Indian economy goes into deep recession

Aug 03, 2011 12:00 AM

India faces a loss of revenue from outsourcing because of rising prices in the country. Outsources are alrady look at alternate locations and Call Centers are being moved out of the country.
These will be permanent job losses. Analysts predict that the economic deceleration that India is facing could get worse. The OECD predicts that the Indian economy is likely to “lose pace even as China and the US are expected to see good expansion in the coming months”.

Much of the inflation in India is a function of higher oil and food prices. The Indian growth story appears headed for pause. Rising prices have forced the government to steadily tighten monetary policy. Interest rates rose for the 10th time in 16 months earlier.
The slowdown is indeed getting worse. In the past few weeks the government and several research bodies cut their respective growth forecasts. The Reserve Bank of India now sees the economy growing 8 % in 2011-12, the PMs economic advisory council is pegging it at 8.2 % while investment bankers such as Morgan Stanley say it could slide to 7.2 %.

“It was the impact of the recession on non-trade financial flows that was doing the most harm to the economy. In the previous year capital inflows had broken all records and reached a staggering 9 % of the GDP. This had dwarfed the outflow on the current account of 1.5 % of the GDP and caused a sharp appreciation of the rupee.”
“The reversal of these flows after the global financial crisis are the cause of the deeper than expected recession into which India is plunging, for it has compounded the impact of the decline in exports by bringing down share prices and the value of the rupee very sharply. These have strengthened the disinclination to invest and spend just when the economy needed the opposite,” a report in an Indian newspaper said.

The reasons for the slowdown are as follows:
1) High inflation
2) Slow reform movement
3) Earnings slowdown
4) Current account deficit
5) Industrial growth

The OECD says that the “The CLIs for Italy, Brazil and India are pointing to slowdowns in economic activity relative to trend.”
In March, CLI for India stood at 99.4 as compared to 99.7 in February. CLI for India has been falling since November 2010. Higher interest rates are choking much-needed investment, which was almost flat in the first quarter of this year and grew just 4.1 % year over year, as overall economic growth slipped to 7.8 %.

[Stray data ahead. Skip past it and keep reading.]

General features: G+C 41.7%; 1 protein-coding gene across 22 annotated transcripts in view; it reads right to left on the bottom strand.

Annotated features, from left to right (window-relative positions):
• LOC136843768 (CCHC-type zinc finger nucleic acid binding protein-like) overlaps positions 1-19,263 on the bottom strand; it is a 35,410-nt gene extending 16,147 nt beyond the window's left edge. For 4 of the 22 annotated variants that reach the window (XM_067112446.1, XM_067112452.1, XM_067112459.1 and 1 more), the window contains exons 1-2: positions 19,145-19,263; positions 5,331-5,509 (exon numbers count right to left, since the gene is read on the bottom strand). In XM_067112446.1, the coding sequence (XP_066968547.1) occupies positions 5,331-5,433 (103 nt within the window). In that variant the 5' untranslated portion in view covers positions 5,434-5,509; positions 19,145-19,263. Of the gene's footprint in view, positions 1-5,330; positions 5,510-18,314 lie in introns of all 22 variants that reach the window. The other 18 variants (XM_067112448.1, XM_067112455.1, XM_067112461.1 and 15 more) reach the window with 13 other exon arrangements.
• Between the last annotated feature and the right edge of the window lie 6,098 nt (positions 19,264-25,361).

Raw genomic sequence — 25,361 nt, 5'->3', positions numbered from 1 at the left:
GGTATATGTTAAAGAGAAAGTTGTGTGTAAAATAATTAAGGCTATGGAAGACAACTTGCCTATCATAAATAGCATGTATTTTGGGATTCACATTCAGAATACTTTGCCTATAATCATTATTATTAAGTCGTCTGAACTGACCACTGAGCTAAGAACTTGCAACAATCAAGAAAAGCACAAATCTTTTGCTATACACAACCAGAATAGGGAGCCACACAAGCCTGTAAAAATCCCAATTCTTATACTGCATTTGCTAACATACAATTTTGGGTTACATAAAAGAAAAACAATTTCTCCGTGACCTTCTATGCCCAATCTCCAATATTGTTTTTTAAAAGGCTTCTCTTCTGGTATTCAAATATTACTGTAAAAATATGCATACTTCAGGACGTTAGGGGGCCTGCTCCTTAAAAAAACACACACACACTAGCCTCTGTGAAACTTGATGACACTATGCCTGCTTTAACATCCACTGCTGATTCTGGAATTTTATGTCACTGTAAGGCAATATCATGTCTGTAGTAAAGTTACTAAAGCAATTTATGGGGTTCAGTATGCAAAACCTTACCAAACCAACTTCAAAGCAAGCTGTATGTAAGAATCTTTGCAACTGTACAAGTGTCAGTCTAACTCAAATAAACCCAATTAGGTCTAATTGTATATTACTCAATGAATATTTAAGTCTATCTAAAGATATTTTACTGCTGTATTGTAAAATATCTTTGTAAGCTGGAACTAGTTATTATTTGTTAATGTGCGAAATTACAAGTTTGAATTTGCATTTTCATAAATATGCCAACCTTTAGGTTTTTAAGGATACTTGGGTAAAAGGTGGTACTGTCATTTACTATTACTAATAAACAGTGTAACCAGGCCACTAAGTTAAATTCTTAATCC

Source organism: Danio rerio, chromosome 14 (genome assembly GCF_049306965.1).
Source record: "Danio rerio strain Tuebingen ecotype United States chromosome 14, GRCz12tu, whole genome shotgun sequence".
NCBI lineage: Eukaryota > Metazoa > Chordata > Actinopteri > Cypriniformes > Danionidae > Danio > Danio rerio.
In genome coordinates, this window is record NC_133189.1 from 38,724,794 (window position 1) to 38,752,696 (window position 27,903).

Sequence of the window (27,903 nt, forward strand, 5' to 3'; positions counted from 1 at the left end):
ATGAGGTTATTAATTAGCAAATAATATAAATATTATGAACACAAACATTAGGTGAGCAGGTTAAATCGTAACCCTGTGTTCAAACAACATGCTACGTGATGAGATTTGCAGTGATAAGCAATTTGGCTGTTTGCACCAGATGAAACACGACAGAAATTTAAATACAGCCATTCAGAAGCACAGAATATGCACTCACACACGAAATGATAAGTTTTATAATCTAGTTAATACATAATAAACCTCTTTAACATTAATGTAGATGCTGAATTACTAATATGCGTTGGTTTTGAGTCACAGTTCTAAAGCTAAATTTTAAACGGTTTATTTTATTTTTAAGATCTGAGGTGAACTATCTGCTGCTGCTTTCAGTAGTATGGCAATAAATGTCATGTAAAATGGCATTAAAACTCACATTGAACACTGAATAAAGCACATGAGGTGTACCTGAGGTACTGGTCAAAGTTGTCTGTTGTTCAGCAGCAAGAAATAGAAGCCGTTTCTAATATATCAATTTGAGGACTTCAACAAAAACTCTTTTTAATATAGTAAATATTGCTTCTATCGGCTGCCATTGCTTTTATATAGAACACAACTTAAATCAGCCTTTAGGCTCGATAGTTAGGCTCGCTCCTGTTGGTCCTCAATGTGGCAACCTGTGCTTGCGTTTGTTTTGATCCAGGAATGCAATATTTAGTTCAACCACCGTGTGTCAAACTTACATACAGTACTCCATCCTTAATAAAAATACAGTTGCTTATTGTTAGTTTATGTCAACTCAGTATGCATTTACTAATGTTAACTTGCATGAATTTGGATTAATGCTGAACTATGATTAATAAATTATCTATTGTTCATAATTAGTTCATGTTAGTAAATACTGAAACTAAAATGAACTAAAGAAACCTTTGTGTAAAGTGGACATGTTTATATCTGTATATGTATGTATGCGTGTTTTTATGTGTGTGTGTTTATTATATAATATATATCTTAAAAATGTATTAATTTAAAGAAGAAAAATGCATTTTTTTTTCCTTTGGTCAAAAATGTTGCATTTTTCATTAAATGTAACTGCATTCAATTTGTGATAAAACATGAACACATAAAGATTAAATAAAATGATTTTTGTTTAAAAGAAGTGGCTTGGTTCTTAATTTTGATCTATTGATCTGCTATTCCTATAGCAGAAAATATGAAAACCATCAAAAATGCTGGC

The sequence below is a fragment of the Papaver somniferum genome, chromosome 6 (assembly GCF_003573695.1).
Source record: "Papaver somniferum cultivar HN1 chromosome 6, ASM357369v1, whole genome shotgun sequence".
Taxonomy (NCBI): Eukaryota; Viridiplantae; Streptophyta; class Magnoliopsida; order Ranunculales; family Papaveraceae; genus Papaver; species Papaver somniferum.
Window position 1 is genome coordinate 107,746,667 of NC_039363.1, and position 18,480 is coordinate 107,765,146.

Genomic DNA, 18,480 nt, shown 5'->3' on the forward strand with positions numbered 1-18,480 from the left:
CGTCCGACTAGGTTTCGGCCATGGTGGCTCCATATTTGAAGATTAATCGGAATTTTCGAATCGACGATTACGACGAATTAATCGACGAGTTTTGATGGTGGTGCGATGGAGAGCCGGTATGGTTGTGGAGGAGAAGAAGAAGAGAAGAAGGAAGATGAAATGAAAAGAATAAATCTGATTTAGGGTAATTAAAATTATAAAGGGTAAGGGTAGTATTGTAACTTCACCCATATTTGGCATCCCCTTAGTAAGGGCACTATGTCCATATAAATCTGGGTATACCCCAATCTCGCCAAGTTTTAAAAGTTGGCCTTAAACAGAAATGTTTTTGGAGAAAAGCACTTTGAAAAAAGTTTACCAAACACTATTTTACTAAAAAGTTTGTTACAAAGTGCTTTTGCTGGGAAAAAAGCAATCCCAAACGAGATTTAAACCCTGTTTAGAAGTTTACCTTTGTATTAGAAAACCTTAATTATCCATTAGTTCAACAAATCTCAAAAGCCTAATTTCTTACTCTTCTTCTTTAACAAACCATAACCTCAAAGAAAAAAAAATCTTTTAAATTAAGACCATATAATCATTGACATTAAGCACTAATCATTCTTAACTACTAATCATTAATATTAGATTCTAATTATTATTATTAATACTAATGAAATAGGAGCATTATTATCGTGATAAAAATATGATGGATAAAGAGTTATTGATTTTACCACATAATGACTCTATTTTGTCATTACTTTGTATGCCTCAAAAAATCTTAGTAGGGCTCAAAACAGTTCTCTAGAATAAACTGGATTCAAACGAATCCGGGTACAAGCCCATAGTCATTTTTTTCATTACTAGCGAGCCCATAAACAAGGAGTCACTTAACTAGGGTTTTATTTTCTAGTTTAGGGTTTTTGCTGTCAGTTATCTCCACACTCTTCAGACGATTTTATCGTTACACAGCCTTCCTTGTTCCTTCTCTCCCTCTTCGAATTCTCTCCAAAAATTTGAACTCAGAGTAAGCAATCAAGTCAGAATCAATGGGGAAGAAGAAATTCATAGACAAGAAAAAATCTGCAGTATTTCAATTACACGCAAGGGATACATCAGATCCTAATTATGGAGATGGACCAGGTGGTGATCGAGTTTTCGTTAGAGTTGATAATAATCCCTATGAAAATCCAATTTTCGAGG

Bharat’s economy showed further signs of slowdown with July factory expansion the weakest in 20 months, a government panel cutting its growth forecasts and Tata, the countries largest car maker posting a steep drop in sales.
The country has seen a marked slowdown recently with industrial output growing at a feeble 5.6 % in May, its slowest in nine months.

Businessweek puts it best: “There’s been no reform in key sectors like agriculture (resulting in crop failures, farmer suicides and poor distribution of food), infrastructure (causing blockages in transport, real estate, town planning), education (creating a severe skills shortage) and healthcare (malnutrition and poor health is stunting the physical and mental capacities of young rural Indians).”
“Just at the time the economy needs an extra internal edge to help it ride out this global malaise, India will surely be held back. However, no one is expecting a change.”

The slowdown has been on the back of rising interest rates there are other factors at work now to make it worse in the coming quarters. Delhi is seeing dangerous inflationary signs – and clear indications that its economy is going back to what was derisively called “the Hindu Growth rate“.
Rising input costs are eating in profits of Indian corporate companies brining about a profit squeeze. Sustained hardening of interest rates, will make companies increasingly shy of new investments and expanding their business. India Inc. grumbles about how dear it is to do business in Bharat -- everything is unaffordable: talent, property value, interest rates, even food.

A bad monsoon reduces the chances of a bumper crop are fading. The worsening debt scene in the US and the finances of the India government may lead us to stagfaltion similar to that faced by Japan for two decades. India is dependent on the world economy.
The slowdown in the US and the EU, coupled with a tsunami-hit Japan reduces the exports of goods and services from India. The US and Japanese slowdown is choking the flow of investment funds into the country.

The Indian government‘s large fiscal deficit has effectively wiped off the possibility of taking recourse to Keynesian measures.
The trouble in the real estate sector is only going to get worse.

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